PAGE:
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Commonly used
mortgage and
protection terms


APR (Annual Percentage Rate) & APRC (Annual Percentage Rate of Charge)

APR – Short for Annual Percentage Rate, it’s a legal requirement for APR to be shown on personal loans, credit cards and hire purchase agreements so that an easier and fairer comparison can be made.

APRC – This stands for Annual Percentage Rate of Charge and is now used for mortgages, including second charge mortgages (secured homeowner loans).

An APRC (previously known as APR until recent regulatory changes) shows how much your borrowing will cost over the period of an average year, over the term of your debt. It takes into account the interest charged as well as any additional fees (such as an arrangement fee on a mortgage) you’ll have to pay. They also consider the frequency with which interest is charged on your borrowing, as this has an impact on how much you’ll pay as well.

However, please note it assumes you keep the mortgage for the entire term rather than just the initial deal period, and that the interest rate charged never changes. Most people will never actually pay this rate, as AscentiaUK can help them switch deals several times before their mortgage is paid off.

Agreement in Principle (AIP) or Mortgage in Principle (MIP)

A document from a mortgage lender or broker confirming that you will be able to borrow a certain amount. You can use this to prove to a seller that you can afford to buy their property. AscentisUK can provide you with an MIP certificate based on your circumstances and without carrying out a credit search.

Arrangement fee

A set-up fee for your mortgage. Most mortgage lenders will allow you to add this fee to the loan, but this will mean you pay interest on it for the whole mortgage term.


If you go into arrears it means you have ‘defaulted’ at least once on your mortgage repayments, ie. you have missed a month’s payment. Contact your lender as soon as possible if you think you may go into arrears.

Base rate

A rate of interest set by the Bank of England, which tracker mortgages and standard variable rate mortgages usually follow.

Booking fee

A type of mortgage set-up fee. Usually paid up front to secure the rate..


An adviser who can help you arrange a mortgage.

Buildings insurance

Insurance which covers you for damage to the structure of your home. A lender will require you to have this in place when you take out a mortgage. Read more on buildings insurance. AscentiaUK can provide you with a competitive quote for your buildings insurance needs.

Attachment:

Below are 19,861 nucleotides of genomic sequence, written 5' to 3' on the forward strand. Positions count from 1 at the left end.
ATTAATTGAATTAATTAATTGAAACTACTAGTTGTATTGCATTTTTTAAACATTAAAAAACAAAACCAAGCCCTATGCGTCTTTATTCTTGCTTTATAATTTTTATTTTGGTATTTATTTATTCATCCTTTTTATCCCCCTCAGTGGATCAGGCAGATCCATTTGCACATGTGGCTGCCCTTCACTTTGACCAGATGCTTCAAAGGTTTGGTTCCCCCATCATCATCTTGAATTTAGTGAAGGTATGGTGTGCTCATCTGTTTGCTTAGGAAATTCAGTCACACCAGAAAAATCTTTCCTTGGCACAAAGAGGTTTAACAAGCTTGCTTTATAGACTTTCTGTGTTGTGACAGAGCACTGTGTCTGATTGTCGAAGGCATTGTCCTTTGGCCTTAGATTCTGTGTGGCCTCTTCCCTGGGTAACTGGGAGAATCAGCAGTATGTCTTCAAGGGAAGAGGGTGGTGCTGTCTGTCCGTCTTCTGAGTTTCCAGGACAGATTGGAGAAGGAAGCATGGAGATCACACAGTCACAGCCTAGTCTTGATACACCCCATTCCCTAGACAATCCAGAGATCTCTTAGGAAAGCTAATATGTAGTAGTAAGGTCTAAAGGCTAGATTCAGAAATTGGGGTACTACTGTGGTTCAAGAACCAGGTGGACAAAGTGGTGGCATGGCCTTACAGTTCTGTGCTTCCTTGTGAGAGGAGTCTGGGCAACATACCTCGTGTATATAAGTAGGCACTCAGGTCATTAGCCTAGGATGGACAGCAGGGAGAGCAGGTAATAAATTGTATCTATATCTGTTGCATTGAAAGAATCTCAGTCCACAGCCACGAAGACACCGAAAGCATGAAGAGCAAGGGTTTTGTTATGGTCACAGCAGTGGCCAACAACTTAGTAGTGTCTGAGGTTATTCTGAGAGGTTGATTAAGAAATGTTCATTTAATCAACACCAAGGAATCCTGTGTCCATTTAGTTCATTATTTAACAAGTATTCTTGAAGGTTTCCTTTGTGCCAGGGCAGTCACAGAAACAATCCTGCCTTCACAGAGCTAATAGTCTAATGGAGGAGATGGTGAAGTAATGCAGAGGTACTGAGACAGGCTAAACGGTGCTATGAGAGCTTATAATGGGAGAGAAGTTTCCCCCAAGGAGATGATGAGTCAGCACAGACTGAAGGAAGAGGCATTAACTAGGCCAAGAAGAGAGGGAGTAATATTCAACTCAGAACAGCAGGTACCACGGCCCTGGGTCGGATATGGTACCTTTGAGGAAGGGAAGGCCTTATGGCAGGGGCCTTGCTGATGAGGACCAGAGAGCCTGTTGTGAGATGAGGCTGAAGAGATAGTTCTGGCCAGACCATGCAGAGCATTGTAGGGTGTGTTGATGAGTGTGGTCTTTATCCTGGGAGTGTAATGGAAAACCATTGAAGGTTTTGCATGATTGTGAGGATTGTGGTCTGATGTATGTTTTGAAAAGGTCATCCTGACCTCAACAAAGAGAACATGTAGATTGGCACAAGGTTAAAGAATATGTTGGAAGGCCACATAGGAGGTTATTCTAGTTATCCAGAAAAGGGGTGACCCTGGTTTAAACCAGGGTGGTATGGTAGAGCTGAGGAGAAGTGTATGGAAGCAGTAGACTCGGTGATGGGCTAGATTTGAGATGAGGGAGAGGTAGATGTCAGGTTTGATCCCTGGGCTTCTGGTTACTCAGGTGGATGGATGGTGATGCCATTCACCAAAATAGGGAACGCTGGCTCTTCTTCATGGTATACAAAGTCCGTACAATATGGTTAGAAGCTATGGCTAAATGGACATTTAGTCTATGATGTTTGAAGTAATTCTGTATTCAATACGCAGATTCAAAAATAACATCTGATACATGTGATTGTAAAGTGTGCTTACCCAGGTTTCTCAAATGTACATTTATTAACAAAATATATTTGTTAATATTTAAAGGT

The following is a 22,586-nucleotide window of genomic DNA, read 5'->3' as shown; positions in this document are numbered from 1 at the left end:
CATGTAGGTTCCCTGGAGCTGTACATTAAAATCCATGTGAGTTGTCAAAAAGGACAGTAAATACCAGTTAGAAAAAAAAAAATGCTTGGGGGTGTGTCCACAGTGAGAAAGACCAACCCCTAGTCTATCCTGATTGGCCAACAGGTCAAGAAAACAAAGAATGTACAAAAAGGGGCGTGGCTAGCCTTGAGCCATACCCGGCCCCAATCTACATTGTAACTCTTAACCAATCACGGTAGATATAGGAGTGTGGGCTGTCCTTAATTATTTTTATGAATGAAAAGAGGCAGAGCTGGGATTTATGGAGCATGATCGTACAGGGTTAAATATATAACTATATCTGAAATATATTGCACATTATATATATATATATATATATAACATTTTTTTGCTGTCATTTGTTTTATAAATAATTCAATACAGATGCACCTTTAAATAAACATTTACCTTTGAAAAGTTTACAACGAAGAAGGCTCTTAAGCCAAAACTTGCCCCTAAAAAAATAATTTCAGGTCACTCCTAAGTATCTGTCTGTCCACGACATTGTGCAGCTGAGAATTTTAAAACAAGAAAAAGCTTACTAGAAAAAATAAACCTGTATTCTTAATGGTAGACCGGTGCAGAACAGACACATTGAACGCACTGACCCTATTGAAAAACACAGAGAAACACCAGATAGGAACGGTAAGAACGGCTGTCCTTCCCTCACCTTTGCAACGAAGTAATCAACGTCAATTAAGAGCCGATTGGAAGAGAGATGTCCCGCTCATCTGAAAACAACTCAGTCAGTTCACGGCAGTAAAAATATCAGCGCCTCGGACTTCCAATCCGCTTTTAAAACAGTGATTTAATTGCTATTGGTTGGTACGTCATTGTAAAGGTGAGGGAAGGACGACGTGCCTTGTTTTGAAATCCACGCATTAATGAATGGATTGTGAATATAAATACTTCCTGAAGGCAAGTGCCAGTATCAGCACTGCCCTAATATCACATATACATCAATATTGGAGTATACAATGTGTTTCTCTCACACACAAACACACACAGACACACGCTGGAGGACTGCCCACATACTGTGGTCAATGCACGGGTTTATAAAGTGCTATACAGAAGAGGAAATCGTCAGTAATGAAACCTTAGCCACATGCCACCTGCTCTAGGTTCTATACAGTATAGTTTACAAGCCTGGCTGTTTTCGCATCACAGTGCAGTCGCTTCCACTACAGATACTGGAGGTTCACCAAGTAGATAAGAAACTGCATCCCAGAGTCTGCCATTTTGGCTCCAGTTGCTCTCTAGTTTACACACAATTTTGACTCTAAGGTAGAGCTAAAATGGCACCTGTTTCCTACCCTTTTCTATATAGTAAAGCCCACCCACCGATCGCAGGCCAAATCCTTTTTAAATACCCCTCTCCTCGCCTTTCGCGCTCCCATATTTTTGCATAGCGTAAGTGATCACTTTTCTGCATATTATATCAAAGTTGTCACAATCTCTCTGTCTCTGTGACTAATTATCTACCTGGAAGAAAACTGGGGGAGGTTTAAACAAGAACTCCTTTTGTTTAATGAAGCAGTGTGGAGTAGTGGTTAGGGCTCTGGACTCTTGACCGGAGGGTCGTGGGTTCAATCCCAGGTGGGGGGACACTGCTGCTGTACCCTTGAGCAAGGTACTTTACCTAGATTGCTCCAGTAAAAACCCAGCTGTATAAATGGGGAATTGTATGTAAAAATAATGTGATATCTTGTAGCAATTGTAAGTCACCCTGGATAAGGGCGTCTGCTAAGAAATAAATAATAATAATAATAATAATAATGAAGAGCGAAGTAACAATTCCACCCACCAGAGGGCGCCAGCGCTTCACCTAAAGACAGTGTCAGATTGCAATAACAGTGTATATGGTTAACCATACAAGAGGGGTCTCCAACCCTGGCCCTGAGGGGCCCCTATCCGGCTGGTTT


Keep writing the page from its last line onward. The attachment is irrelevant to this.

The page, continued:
A buy-to-let property is let to tenants. Most mortgage lenders offer special buy-to-let mortgage deals for this purpose. AscentiaUK can advise you on the most suitable and competitive BTL deals.


The amount of money you borrow to buy a property.

Capital and Interest (Repayment Mortgage)

With this type of mortgage you repay part of the amount borrowed, together with the interest being charged each month. At the end of the mortgage term (assuming no changes have been made to term or the borrowed amount) your mortgage balance will reduce to £0.

Capped rate

If your mortgage deal has a capped rate, the interest rate charged by your lender will never exceed the upper ‘capped’ limit, regardless of increases to the Bank of England base rate.

Cashback mortgage

Your lender gives you a certain amount of cash on completion. You should factor this into the total cost of your mortgage over the initial period to decide whether it’s a good deal. AscentiaUK can advise you on the suitability of this type of mortgage.


County Court Judgement. These are made against you for non-payment of debt, and could make it harder for you to get a mortgage.


If your mortgage deal has a collar, your interest rate will not fall any lower than the specified amount. So if rates drop to 3.75% and your deal is collared at 4%, you’ll miss out on the savings this lower rate will bring


The legal process you must go through when you buy or sell property. This can be done by a solicitor or licensed conveyancer. AscentiaUK can provide you with competitive quotes for your conveyancing requirements.


This is the amount you are required to put down yourself towards the cost of the property. The minimum deposit you will usually need is 10%, but the cheapest deals are available to people who can pay a deposit of at least 40%.